Other than rock music, I think the wah-wah pedal is mainly used in soul music on the guitar, but also on horns and the clavinet, on some Stevie Wonder stuff and Sly And The Family Stone and things. Probably soul music would be the second genre from the sixties and the seventies where I hear a lot of wah-wah pedal, and also in television theme songs for some reason. It adds that certain something special; there's always a track somewhere in an action movie or something like that where you can hear the slight noise of a wah-wah - just a very quiet layer, but it's there in the background.
If a guitarist owns a wah-wah pedal, what can they do to put their own little twist on things? Any guitarist can buy a wah-wah pedal, but certain musicians have put their own little twist on it.
I think the first thing that you've gotta do when you choose a wah-wah pedal.... I mean, it's different now than it was back in the sixties and seventies because back then you really only had one or two types of wah-wah pedals to choose from. Now there's the Cry Baby line with twelve to thirteen different pedals though, and other people make wah-wah pedals that do different things. I think the first thing a guitar player needs to do is choose the right wah-wah pedal because they're all voiced a little bit differently - they're EQ'ed a little bit differently - and I think the first step in making yourself stand out with a wah-wah pedal is figuring out where in the mix of your record or where in the mix of your band you want to live, which frequency, and then find the wah-wah pedal that is EQ'ed to that frequency. You don't wanna be a guitar player with a higher pitched frequency or tone and then pick something that's gonna underscore the low-end. You don't wanna choose a wah-wah pedal that's going to highlight the low-end of your playing if that's not the frequency you're normally playing on. Choosing the right wah-wah pedal is the first thing that you can do, and then I think the thing that you can do is look at the guys who have really made it their own and figure out how to try to make it different. In the way a delay pedal adds atmosphere to a guitar player's tone, the wah-wah pedal can also add that atmosphere but in a different way. It's all about the creativity of the player, and how they choose to incorporate that sound. Try to find a new and unique way to use it - there's still stuff that hasn't been done with it, I think.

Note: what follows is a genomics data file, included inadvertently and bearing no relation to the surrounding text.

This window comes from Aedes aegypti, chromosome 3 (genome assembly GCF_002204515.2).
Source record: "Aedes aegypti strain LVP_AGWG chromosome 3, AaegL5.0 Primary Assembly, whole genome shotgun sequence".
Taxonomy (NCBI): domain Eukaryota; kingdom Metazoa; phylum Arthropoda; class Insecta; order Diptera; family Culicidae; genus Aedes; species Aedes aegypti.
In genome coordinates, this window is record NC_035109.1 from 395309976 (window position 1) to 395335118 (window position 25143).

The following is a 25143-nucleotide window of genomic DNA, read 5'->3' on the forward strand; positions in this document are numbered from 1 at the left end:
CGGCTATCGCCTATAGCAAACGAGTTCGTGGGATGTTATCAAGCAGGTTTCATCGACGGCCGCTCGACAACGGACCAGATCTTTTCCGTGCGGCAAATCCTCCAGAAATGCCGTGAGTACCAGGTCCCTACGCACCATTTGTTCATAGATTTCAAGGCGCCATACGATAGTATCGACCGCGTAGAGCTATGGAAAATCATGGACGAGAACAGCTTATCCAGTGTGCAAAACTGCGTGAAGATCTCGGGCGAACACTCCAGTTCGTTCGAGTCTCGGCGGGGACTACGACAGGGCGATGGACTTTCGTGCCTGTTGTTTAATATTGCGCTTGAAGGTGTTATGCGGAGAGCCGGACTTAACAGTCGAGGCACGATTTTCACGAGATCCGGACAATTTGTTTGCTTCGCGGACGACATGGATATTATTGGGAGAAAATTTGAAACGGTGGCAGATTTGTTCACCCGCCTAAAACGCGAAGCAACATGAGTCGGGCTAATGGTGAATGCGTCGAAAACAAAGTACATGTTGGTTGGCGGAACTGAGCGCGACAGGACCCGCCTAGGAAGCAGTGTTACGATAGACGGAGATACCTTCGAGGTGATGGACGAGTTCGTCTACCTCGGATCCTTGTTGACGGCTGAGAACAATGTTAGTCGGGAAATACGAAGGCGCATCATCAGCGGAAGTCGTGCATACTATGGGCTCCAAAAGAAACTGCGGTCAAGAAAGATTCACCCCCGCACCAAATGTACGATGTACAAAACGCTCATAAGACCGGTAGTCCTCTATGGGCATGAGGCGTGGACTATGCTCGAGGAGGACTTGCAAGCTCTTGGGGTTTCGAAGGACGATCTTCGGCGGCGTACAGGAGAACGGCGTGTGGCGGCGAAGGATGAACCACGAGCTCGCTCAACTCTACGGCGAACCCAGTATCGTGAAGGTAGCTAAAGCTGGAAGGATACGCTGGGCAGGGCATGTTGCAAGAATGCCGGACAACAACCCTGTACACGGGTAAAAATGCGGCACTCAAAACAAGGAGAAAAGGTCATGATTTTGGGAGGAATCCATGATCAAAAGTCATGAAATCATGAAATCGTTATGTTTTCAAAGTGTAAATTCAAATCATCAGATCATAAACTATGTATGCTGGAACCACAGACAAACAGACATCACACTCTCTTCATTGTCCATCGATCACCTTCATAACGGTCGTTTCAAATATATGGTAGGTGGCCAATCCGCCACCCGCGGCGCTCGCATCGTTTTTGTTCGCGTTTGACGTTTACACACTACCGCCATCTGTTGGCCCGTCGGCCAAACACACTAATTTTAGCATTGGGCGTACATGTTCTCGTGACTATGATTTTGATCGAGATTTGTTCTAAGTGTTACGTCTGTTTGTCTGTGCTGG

Can the same be said for the bass guitar? One bassist particularly mentioned in 'Cry Baby' is Geezer Butler of Black Sabbath fame.
"Slash and his use of the wah-wah pedal is definitely very appealing."
I think it is the same with bass... I mean, obviously Geezer Butler used the wah-wah pedal on a lot of stuff, though I don't think of Black Sabbath as one of my personal favourite bands. The first thing you think of when you think of Black Sabbath isn't the wah-wah, but as you begin to think of some of their biggest and best songs there's a lot of wah-wah playing. They managed to use it in a really fresh way that again created this dark, foreboding atmosphere that mixed with their brand of heavy, driving music, and that's completely different than what a guy like Wah-Wah Watson or Dennis Coffey did with it with The Temptations or with Marvin Gaye. They used it in a more silky, smooth way that maybe created some tension or created some relaxation, but it wasn't what Black Sabbath did with it. It's all about the creativity of the player.
When I think of the wah-wah pedal, the first track I think of is "Burning Of The Midnight Lamp" by Jimi Hendrix. Would you say Hendrix is the man who popularised the use of the wah-wah pedal?
Hendrix? Yeah. Hendrix was the guy who made it popular, for sure. Del Casher was the one who played with a Vox Ampliphonic Orchestra, who really realised the potential of the wah-wah pedal and its specific application to guitar. He showed it to Frank Zappa who did some interesting things with it, and then Frank Zappa showed it to Hendrix as near as we can tell. Hendrix blew it up, man. He was an amazing player; he added that wah-wah pedal to his sound, and it took us all to another dimension.
Are you familiar with Dunlop's line of signature wah-wah pedals?
Yeah. Very familiar with them.
What signature styles do some of these Dunlop wah-wah pedals have? If a guitarist bought a Kirk Hammett pedal or say an Eddie Van Halen one, what individual flavour are they buying?
Everything is based on the standard Cry Baby GCB95 wah-wah, this plain old Cry Baby wah-wah, and that has a very nasally, high-pitched EQ to it. The difference between the other wah-wah pedals that have been made is that that standard Cry Baby is the benchmark, right?